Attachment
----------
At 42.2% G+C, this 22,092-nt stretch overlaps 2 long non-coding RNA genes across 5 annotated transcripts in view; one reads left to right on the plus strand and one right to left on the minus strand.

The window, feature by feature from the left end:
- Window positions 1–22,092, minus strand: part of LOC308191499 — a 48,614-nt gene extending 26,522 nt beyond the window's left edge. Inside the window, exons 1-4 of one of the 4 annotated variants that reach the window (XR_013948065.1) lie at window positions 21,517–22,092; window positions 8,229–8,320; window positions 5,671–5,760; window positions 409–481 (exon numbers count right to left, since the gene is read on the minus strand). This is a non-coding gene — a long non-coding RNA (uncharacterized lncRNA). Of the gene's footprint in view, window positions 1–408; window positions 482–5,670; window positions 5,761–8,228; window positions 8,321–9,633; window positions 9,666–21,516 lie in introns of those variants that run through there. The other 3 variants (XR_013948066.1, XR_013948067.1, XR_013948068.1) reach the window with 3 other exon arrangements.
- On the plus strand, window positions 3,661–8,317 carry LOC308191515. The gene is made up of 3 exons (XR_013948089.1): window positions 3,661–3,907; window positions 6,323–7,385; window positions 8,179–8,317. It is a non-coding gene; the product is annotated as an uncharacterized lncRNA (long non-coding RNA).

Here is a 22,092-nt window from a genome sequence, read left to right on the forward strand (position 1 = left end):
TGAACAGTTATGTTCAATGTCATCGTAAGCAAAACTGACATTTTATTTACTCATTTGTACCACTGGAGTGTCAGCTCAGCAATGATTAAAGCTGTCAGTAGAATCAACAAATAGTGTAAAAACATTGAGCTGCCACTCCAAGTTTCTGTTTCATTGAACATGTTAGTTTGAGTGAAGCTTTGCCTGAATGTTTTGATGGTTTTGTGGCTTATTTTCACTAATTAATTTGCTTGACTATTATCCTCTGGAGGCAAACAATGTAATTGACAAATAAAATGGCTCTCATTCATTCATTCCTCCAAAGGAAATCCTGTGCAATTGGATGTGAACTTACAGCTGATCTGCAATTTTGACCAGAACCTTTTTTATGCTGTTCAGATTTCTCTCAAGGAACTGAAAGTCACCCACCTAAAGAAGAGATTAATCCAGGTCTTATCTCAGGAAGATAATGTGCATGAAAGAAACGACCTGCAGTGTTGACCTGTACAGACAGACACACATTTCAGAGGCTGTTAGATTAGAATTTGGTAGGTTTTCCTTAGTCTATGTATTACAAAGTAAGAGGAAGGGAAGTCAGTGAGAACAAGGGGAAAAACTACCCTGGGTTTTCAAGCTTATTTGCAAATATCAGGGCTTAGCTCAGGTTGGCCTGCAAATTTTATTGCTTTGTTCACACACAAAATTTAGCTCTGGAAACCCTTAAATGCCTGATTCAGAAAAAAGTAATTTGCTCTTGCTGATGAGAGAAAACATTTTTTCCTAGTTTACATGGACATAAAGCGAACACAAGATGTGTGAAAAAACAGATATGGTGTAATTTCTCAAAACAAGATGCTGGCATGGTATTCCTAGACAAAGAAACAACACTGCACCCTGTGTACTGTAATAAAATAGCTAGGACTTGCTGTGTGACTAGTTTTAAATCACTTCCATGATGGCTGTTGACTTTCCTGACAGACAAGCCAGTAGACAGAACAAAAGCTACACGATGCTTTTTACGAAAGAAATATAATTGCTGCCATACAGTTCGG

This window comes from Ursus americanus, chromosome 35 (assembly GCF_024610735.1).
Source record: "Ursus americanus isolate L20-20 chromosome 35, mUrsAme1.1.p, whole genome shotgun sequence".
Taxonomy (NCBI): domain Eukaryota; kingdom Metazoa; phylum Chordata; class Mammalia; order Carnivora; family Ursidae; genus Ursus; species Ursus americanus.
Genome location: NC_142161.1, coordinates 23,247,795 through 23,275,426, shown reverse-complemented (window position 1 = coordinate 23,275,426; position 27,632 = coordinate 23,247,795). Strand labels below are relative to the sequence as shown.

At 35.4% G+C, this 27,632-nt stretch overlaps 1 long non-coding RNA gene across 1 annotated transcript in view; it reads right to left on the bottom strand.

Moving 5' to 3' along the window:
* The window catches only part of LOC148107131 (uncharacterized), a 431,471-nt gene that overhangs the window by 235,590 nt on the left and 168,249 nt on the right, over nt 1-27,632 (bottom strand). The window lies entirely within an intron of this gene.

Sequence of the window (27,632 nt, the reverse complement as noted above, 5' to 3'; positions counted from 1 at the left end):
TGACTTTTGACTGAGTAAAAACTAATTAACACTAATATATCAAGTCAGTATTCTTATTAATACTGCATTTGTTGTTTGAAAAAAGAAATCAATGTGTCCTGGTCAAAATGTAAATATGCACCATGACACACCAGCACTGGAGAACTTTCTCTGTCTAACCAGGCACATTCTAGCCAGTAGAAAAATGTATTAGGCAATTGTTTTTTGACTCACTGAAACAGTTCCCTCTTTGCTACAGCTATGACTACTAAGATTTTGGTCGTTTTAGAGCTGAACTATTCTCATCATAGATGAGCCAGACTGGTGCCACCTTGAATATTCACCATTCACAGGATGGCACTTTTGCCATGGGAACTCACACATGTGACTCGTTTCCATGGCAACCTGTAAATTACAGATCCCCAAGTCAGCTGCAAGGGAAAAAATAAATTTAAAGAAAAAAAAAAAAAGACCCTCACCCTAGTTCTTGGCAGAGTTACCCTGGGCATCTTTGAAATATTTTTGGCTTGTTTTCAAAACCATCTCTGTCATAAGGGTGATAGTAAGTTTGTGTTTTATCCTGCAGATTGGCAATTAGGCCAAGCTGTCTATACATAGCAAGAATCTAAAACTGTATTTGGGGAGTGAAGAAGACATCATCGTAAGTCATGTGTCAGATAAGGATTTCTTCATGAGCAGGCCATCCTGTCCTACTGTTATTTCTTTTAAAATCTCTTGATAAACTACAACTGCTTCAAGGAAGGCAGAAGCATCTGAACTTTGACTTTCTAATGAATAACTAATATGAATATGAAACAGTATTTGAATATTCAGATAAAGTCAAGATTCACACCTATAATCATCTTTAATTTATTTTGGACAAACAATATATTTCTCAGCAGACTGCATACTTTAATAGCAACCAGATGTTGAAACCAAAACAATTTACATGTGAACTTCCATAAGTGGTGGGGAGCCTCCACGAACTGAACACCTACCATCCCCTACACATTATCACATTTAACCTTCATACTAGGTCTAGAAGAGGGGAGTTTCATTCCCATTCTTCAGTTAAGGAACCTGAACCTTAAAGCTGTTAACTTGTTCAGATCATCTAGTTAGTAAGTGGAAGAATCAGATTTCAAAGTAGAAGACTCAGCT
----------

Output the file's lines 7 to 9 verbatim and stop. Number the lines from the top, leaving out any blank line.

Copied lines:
This window comes from Ursus americanus, chromosome 35 (assembly GCF_024610735.1).
Source record: "Ursus americanus isolate L20-20 chromosome 35, mUrsAme1.1.p, whole genome shotgun sequence".
Taxonomy (NCBI): domain Eukaryota; kingdom Metazoa; phylum Chordata; class Mammalia; order Carnivora; family Ursidae; genus Ursus; species Ursus americanus.